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Belatedly as always. And quickly.

  1. Craving by Esther Gerritsen (5/5) – This was a strange book. It feels fairly conventional to start, but takes a few turns along the way (I don’t really want to spoil things). Ultimately, the disparate parts work well together by the end of the book. I could stand to read this again at some point and that, in doing so, my assessment might change. I feel like the mind of the author was carefully managing every detail here. It reminds of non-scifi Atwood.
  2. The Silmarillion by J.R.R. Tolkien (4/5) – Part of the great Tolkien re-read. The hardest part.
  3. In the Heart of the Sea by Nathaniel Philbrick (4/5) – The story of the shipwreck that Melville apparently based Moby Dick on. An interesting read whether you care for that novel or not, but especially intriguing for me since Moby Dick is one of my favorites. Philbrick does a good job with a portrayal of the crew that feels both honest and fair.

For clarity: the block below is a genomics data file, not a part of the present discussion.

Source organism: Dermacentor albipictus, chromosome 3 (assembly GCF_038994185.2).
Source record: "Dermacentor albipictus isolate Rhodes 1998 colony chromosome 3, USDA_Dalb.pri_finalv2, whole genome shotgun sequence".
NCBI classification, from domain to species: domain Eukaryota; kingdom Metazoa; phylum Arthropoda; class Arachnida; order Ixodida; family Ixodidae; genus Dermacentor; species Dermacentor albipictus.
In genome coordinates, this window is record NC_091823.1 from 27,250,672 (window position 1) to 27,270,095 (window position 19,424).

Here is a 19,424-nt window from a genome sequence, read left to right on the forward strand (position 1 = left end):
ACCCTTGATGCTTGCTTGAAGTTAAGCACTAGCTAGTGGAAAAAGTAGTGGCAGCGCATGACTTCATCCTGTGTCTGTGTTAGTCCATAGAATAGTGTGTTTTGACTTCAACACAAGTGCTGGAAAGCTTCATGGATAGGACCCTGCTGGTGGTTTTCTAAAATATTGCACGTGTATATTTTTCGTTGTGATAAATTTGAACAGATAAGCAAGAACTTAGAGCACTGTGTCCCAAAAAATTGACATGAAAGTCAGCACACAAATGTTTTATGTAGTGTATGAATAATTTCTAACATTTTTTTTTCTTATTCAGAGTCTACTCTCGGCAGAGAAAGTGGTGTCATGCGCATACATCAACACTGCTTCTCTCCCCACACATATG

4. In Full Velvet by Jenny Johnson (5/5) – I do not feel especially qualified to comment on these poems without spending more time with them except to say that they are wonderful and complex and I fully recommend them to anyone who is looking for new poetry to read.
  5. Calypso by David Sedaris (4/5) – David Sedaris has been around for so long now and written so many books. What he writes now is less about being overtly funny and more about an honest – if offbeat – appraisal of how we all go about our daily business.
  6. Mrs. Caliban by Rachel Ingalls (5/5) – Picked this up on the strength of the first page and was not disappointed. It’s a short novel that slips immediately into science fiction/fantasy without acting as though there’s anything unusual about it. This is, rather obviously, the story upon which The Shape of Water was unofficially based, which I didn’t know when I picked it up. It does what I always want books like this to do, using that which is unusual to force us to question the usual.